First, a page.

We are all Africans

by Leonardo Boff *

Whenever civilizations go through crises, they look retrospectively, seeking inspiration for the future. Nowadays, we are in the midst of a phenomenal planetary crisis affecting all civilizations. So, that means, we can take a great leap forward towards a superior condition of humanization, or otherwise, a threatening tragedy could take place affecting our entire species. In such a radical moment, it is not pointless to sound out our more ancestral roots and identify that very beginning when we stopped being primates and started to become human beings. There must be useful lessons to be learned.

Nowadays, there is a consensus among paleontologists and anthropologists that the adventure of humanization began in Africa, around seven million years ago. It accelerated by evolving from Homo habilis, erectus, Neanderthal, until arriving at Homo sapiens around 100 thousand years ago. From Africa it spread to Asia, around seventy thousand years ago, then to Europe, around forty thousand years ago, and then on to the Americas around thirty thousand years ago.

“AFRICA IS NOT JUST THE GEOGRAPHIC LOCATION OF SOURCES . AND THE PRIMAL ARCHETYPE, THE SET OF BRANDS”

Africa is not only the geographical location of our origins. It is also, the primal archetype, conjunction of marks, impressions in the soul of the human being, present even nowadays as indelible information similar to what is written in our genetic code. Africa was where the human being prepared its first sensations, where the growing neural connections were ar-

ticulated (cerebralization), the first thoughts were shone, juvenilization was strengthened (a process similar to how a young person displays plasticity and great capability for learning) and thereby emerged the social complexity that enabled the onset of language and culture. The African spirit is present in each human being.

Take a look at the three main streams involved in the spirit of Africa that can signify real therapy for our global crisis. The first one is Mother Earth. Spread out through the vast African spaces, our ancestors experienced profound communion with the Earth, considered as the great mother of all who generated everything, feeling the interconnection among all things stored within. In spite of being victims from the exploration of colonists, Africans nowadays have not lost that intimate feelings for the Earth that is so well portrayed by the Kenyan, Wan-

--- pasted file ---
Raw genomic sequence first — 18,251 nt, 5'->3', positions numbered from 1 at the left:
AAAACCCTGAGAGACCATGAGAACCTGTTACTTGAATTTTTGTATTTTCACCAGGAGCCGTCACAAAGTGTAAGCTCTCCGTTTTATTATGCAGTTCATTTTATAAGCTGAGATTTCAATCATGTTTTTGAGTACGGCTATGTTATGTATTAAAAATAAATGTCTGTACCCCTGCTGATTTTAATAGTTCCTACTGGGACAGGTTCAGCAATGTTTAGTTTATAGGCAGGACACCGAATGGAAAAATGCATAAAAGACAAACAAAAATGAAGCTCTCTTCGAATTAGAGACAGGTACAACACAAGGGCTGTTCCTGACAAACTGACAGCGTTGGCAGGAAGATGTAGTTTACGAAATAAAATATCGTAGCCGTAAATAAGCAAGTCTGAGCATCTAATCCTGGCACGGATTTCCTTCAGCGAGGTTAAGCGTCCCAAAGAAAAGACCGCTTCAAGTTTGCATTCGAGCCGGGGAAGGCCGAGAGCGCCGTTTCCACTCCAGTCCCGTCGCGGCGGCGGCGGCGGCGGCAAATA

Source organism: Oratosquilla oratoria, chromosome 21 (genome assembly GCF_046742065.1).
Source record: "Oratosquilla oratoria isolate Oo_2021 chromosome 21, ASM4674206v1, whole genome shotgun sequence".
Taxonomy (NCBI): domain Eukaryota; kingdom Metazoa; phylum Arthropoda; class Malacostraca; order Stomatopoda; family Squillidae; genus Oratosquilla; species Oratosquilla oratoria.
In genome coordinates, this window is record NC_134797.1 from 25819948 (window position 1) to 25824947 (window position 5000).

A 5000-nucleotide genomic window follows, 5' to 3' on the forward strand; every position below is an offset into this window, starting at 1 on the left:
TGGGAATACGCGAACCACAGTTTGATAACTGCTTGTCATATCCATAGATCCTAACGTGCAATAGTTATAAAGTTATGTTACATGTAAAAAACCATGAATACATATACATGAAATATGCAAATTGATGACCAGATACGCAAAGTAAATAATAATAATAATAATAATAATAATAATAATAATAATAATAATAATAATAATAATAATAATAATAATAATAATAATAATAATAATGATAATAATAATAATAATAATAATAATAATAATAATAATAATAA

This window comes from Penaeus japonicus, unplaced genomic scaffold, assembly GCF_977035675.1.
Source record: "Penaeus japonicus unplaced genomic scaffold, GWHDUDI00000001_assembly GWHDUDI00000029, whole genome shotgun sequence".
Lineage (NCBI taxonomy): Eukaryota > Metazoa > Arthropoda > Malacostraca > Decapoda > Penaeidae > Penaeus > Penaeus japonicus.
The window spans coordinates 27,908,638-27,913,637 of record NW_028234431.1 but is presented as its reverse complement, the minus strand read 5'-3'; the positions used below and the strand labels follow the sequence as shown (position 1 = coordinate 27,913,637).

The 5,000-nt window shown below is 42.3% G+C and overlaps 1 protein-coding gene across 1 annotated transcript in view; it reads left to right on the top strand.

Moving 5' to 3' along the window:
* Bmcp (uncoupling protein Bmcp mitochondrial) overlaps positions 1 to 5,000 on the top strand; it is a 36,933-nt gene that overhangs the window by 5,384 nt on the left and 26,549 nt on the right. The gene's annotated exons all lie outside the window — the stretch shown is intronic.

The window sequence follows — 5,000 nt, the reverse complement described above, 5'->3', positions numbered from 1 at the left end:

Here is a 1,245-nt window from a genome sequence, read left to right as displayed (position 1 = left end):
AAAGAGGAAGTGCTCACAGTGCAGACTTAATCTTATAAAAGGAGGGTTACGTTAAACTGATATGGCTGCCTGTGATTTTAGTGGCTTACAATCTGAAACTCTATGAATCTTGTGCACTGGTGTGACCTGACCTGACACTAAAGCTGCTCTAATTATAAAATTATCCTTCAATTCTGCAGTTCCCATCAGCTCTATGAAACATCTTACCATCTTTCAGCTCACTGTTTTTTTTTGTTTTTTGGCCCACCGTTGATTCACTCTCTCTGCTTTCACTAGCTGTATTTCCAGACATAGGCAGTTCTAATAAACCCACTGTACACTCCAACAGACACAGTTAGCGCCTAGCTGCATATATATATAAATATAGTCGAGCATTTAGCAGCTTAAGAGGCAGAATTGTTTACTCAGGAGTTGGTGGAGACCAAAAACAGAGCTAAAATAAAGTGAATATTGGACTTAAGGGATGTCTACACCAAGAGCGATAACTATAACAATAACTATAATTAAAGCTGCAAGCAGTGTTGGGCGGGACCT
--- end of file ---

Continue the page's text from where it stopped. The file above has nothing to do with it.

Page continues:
gari Mathai, who is the winner of the Nobel Prize for planting millions of trees and thus, returning vitality to the Earth. We need to reappropriate that spirit of the primal Earth and save Gaia, our Mother and our unique “Common Home”.

The second stream is the relational matrix as anthropologists say. African use the word “Ubuntu” that means the power that connects everything, forming the human community. That means; I become human by being human to others, the conjunction of connections to life, nature, others, and the Divine. What quantum physics and new cosmology teaches about the interdependence of all and to all that is an evidence for the African spirit. This dimension was strongly confirmed by Pope Francisco in his encyclical “On Care for Our Common Home” (2015). To that community belong the dead. They do not go to heaven as westerners imagine. They continue in the midst of the people as counselors and guardians of sacred traditions. They are not absent, only invisible.

The third stream is the rituals and spirituality. Important experiences for personal, social, and seasonal life; they are celebrated by rites, dances, songs, and presentations with masks, bearers of cosmic energy. In these rituals these negative and positive forces balance and deepen the meaning of life. All reality is penetrated by energies, represented as spirits. They open, vibrate among themselves, become incorporated in various moments of everyday life and that is living spiritually. That spirituality passes through the living body and is loaded with “axé”, which is the cosmic energy that penetrates everything and densifies in people, especially in some community leaders and curators.

This dimension is anemic to our modern western and secularized culture. After Nietzche announced the death of God and Max Weber secularized all society, we lost our existence in this world as one of our greatest references, resulting in feeling of solitude and becoming uprooted, lost in a gloomy world and losing our way to where it will guide us. Revisiting our ancestral roots makes it possible to dive into the African archetypes and it is alive in our collective unconsciousness and makes the vision arise of meaningfulness and hopefulness. If we reincorporate the spirit of Africa, the crisis does not need to be a tragedy, but just a necessary step so that we can find another way to inhabit the “Common Home”.

*Eco-theolo-gian, philosopher and Brazilian writer